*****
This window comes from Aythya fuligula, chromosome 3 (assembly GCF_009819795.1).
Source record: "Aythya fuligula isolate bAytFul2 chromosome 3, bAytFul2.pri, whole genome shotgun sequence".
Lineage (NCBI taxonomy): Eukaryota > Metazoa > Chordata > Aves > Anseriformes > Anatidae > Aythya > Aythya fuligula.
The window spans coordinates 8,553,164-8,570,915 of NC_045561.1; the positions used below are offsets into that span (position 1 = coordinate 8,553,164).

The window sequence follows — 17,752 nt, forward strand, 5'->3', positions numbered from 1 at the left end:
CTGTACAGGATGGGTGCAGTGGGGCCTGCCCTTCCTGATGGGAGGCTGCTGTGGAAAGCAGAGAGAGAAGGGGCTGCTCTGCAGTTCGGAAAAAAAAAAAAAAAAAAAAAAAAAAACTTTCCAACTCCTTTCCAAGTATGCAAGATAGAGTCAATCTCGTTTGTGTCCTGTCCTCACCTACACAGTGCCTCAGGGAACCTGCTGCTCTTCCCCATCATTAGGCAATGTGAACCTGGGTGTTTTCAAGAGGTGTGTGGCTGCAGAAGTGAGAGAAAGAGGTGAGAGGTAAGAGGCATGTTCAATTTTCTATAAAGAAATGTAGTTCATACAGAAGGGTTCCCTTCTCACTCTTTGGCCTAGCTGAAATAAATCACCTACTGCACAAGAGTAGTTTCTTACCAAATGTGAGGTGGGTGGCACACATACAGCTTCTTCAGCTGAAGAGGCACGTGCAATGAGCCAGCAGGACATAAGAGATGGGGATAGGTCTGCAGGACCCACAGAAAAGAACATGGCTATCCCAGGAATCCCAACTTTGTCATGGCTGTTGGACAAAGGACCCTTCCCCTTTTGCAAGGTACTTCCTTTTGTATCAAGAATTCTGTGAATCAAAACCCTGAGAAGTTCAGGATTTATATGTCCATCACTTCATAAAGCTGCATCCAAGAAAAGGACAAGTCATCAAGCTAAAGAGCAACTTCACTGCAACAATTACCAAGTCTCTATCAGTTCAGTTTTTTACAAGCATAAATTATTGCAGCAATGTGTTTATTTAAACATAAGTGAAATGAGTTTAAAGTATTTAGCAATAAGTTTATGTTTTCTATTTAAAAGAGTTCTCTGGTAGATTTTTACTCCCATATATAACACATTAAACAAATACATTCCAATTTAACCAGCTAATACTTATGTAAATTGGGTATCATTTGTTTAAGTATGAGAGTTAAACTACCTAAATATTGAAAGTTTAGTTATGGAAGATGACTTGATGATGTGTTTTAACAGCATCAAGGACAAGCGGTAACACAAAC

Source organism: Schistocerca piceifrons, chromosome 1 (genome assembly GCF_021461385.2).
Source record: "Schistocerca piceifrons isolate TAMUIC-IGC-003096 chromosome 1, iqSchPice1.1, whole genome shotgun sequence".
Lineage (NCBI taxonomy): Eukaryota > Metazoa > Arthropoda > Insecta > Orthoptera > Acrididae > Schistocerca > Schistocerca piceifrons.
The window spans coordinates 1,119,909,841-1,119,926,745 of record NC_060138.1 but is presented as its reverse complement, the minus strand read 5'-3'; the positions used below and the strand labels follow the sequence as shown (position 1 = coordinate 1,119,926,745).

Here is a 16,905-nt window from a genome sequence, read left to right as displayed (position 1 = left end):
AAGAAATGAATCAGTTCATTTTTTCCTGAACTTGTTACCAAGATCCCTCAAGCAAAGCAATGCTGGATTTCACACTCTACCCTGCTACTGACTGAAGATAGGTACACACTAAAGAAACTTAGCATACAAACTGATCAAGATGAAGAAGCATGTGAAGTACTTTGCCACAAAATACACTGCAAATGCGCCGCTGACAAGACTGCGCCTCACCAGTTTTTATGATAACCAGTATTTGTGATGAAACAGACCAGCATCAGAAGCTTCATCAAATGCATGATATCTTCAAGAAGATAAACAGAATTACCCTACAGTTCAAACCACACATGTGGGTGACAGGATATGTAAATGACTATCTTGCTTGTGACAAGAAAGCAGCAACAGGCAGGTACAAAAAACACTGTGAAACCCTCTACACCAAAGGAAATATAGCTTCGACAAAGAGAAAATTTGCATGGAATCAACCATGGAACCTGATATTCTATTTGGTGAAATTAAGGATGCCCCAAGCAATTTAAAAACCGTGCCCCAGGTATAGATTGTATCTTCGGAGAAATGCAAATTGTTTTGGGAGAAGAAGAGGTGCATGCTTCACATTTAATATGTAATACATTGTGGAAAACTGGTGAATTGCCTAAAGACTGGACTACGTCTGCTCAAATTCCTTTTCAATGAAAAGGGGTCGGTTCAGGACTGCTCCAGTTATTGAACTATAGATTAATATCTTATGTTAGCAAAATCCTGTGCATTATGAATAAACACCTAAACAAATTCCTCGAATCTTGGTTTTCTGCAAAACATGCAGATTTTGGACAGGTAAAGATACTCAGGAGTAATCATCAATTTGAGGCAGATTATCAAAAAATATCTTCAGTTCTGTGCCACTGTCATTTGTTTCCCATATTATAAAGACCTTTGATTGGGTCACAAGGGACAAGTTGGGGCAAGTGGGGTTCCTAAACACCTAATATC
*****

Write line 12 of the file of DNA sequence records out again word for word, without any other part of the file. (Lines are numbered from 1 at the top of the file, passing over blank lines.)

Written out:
AAGAAATGAATCAGTTCATTTTTTCCTGAACTTGTTACCAAGATCCCTCAAGCAAAGCAATGCTGGATTTCACACTCTACCCTGCTACTGACTGAAGATAGGTACACACTAAAGAAACTTAGCATACAAACTGATCAAGATGAAGAAGCATGTGAAGTACTTTGCCACAAAATACACTGCAAATGCGCCGCTGACAAGACTGCGCCTCACCAGTTTTTATGATAACCAGTATTTGTGATGAAACAGACCAGCATCAGAAGCTTCATCAAATGCATGATATCTTCAAGAAGATAAACAGAATTACCCTACAGTTCAAACCACACATGTGGGTGACAGGATATGTAAATGACTATCTTGCTTGTGACAAGAAAGCAGCAACAGGCAGGTACAAAAAACACTGTGAAACCCTCTACACCAAAGGAAATATAGCTTCGACAAAGAGAAAATTTGCATGGAATCAACCATGGAACCTGATATTCTATTTGGTGAAATTAAGGATGCCCCAAGCAATTTAAAAACCGTGCCCCAGGTATAGATTGTATCTTCGGAGAAATGCAAATTGTTTTGGGAGAAGAAGAGGTGCATGCTTCACATTTAATATGTAATACATTGTGGAAAACTGGTGAATTGCCTAAAGACTGGACTACGTCTGCTCAAATTCCTTTTCAATGAAAAGGGGTCGGTTCAGGACTGCTCCAGTTATTGAACTATAGATTAATATCTTATGTTAGCAAAATCCTGTGCATTATGAATAAACACCTAAACAAATTCCTCGAATCTTGGTTTTCTGCAAAACATGCAGATTTTGGACAGGTAAAGATACTCAGGAGTAATCATCAATTTGAGGCAGATTATCAAAAAATATCTTCAGTTCTGTGCCACTGTCATTTGTTTCCCATATTATAAAGACCTTTGATTGGGTCACAAGGGACAAGTTGGGGCAAGTGGGGTTCCTAAACACCTAATATC